“My post-doctoral training with Doug Smith was instrumental because he understood the importance of pathways in the brain,” says Cullen. “The majority of the area of the human brain, it’s not nerve cells themselves, it’s the long-distance fibers that are connecting discrete processing centers—unique clusters in the brain.”
And when these pathways—which enable signals to be sent from one region of the brain to another—are lost, Cullen adds, “It’s really devastating for patients.”
Long-distance pathways in the brain form when one is an embryo, when target and source are in relatively intimate proximity, Cullen explains. As the brain expands during embryogenesis and then adolescence, these pathways lengthen to the point where it becomes insurmountable to expect regeneration if they are lost due to trauma, stroke, or a neurodegenerative disease.
But, thanks to Smith’s insight, Cullen became determined to flip this “impossibility” on its head. In his lab, Cullen had set out to tackle something never seen before.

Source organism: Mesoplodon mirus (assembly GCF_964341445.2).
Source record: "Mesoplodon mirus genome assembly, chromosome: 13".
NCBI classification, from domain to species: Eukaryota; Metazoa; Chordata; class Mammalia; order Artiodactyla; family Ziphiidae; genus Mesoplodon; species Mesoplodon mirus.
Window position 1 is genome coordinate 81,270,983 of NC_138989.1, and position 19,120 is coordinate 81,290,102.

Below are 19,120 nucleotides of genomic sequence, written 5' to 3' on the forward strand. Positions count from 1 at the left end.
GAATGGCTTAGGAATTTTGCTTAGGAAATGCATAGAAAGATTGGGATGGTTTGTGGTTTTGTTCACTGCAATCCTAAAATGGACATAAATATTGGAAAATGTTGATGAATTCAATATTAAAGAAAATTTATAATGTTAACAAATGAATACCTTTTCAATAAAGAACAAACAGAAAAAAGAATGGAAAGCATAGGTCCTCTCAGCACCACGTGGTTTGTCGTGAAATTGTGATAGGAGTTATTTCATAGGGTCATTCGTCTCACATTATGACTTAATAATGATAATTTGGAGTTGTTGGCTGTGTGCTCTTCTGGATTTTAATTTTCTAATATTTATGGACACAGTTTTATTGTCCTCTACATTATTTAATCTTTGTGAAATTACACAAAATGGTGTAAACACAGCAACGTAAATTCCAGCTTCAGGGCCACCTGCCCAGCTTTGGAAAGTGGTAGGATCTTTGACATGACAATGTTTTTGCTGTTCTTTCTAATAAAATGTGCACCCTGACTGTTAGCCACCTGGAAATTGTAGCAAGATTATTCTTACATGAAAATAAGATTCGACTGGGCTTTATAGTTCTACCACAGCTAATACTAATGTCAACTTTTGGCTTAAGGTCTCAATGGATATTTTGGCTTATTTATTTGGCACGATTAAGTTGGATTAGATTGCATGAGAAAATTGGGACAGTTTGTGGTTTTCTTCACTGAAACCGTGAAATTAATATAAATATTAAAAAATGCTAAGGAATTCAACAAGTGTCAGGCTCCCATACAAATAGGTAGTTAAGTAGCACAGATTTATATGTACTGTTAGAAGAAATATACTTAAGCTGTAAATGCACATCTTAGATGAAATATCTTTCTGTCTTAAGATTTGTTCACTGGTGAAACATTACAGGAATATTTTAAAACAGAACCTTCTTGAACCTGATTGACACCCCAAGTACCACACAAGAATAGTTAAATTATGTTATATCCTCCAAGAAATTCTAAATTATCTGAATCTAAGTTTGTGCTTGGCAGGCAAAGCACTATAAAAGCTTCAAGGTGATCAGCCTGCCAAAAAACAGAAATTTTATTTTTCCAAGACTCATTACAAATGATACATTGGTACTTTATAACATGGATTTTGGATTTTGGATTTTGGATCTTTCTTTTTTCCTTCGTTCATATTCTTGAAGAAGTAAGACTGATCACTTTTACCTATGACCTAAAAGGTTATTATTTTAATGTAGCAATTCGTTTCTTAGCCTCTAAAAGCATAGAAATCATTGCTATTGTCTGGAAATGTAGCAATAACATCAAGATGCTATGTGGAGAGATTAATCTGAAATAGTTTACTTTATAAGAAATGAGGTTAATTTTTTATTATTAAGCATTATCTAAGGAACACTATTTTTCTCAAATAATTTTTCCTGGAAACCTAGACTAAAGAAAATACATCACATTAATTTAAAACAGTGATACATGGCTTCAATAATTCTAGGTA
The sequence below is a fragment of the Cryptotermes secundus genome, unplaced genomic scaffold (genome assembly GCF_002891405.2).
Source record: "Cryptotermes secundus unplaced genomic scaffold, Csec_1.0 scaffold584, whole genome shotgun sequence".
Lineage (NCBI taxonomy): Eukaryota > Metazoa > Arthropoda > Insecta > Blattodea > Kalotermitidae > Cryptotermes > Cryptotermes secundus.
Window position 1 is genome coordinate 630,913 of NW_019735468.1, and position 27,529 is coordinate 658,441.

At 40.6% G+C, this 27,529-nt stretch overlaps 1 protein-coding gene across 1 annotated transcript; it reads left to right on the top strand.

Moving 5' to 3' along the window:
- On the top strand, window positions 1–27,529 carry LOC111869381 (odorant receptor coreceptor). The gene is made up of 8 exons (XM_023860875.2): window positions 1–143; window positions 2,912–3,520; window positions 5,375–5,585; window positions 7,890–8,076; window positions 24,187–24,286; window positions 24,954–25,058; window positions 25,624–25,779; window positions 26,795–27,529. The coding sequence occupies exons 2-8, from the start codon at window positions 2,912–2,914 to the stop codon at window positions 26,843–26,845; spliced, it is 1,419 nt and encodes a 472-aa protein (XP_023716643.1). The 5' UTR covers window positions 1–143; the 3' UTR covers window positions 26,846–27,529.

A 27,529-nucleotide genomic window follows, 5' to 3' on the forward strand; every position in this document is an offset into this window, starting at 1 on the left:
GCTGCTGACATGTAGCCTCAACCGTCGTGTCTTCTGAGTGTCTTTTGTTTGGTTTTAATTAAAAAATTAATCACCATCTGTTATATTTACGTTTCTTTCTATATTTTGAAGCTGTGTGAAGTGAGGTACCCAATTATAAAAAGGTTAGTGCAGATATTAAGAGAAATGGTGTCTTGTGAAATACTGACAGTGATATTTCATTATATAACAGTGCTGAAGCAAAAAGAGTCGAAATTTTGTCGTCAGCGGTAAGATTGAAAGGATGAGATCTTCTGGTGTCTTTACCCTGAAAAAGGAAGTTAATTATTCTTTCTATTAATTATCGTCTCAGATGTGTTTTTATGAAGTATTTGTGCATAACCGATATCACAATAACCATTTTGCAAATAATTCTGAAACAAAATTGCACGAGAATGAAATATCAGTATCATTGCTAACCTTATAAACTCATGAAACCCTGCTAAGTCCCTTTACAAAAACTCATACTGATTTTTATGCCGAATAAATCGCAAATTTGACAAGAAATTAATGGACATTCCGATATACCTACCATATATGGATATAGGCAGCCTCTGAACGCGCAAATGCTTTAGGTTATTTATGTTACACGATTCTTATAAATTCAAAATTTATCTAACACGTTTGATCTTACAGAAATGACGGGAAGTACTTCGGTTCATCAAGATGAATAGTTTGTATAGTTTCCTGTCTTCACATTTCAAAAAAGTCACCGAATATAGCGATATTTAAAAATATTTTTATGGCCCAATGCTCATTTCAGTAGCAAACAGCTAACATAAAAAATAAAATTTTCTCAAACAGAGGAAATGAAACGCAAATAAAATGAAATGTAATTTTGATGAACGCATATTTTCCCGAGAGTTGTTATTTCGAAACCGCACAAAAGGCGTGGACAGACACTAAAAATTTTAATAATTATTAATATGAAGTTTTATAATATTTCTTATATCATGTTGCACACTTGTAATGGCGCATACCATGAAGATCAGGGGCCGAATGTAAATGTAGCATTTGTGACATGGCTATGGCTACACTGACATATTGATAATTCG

Breaking new ground
Despite many years of effort, scientists have lacked the ability to regenerate long-distance pathways in the brain. So, Cullen took a road less traveled, attempting to build the pathways outside of the body—in vitro.
“You have a lot of different tools at your disposal that allow you to grow long-distance axon tracks, so the concept was to build these long tracks outside the body where we have greater control, we can mitigate many of the inhibitory factors, and really create an ideal environment,” says Cullen. “Then we implant these constructs.”
The tissue-engineered pathways would be personalized—a precision medicine-type therapeutic, Cullen explains. By collaborating with stem cell scientists, such as assistant professor of neurosurgery Isaac Chen, Cullen and his team would pair their newfound microtissue engineering techniques with patients’ very own cells.
“We’d create what are called induced pluripotent stem cells, and then push these to be the specific neuronal population that the patient may be missing,” says Cullen. “We’d be able to grow these into the structure, and hence the function of the brain pathways that the patient is missing.”
The patient would then see a neurosurgeon to have the structure precisely implanted, reconstituting the pathway.
An approach never seen before, it would not only replace the brain cells that a given patient is missing, but in one fell swoop put back the connections that region of the brain had to distant regions in the brain.
“It’s basically recreating the anatomy that a patient is missing on a per patient basis,” says Cullen.